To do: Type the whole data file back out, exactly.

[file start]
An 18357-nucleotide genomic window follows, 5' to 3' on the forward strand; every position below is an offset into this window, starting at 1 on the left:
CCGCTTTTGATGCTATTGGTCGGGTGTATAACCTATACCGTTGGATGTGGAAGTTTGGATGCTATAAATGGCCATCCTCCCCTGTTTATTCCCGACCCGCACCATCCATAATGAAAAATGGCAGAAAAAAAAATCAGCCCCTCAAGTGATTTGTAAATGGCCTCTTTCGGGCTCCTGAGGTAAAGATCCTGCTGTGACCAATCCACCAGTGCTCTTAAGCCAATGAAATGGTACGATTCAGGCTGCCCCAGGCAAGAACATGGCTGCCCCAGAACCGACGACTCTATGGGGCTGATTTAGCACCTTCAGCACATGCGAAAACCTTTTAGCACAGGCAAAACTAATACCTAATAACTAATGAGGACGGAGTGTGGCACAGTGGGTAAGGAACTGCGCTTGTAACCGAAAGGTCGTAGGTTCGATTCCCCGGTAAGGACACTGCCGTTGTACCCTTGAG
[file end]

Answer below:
An 18357-nucleotide genomic window follows, 5' to 3' on the forward strand; every position below is an offset into this window, starting at 1 on the left:
CCGCTTTTGATGCTATTGGTCGGGTGTATAACCTATACCGTTGGATGTGGAAGTTTGGATGCTATAAATGGCCATCCTCCCCTGTTTATTCCCGACCCGCACCATCCATAATGAAAAATGGCAGAAAAAAAAATCAGCCCCTCAAGTGATTTGTAAATGGCCTCTTTCGGGCTCCTGAGGTAAAGATCCTGCTGTGACCAATCCACCAGTGCTCTTAAGCCAATGAAATGGTACGATTCAGGCTGCCCCAGGCAAGAACATGGCTGCCCCAGAACCGACGACTCTATGGGGCTGATTTAGCACCTTCAGCACATGCGAAAACCTTTTAGCACAGGCAAAACTAATACCTAATAACTAATGAGGACGGAGTGTGGCACAGTGGGTAAGGAACTGCGCTTGTAACCGAAAGGTCGTAGGTTCGATTCCCCGGTAAGGACACTGCCGTTGTACCCTTGAG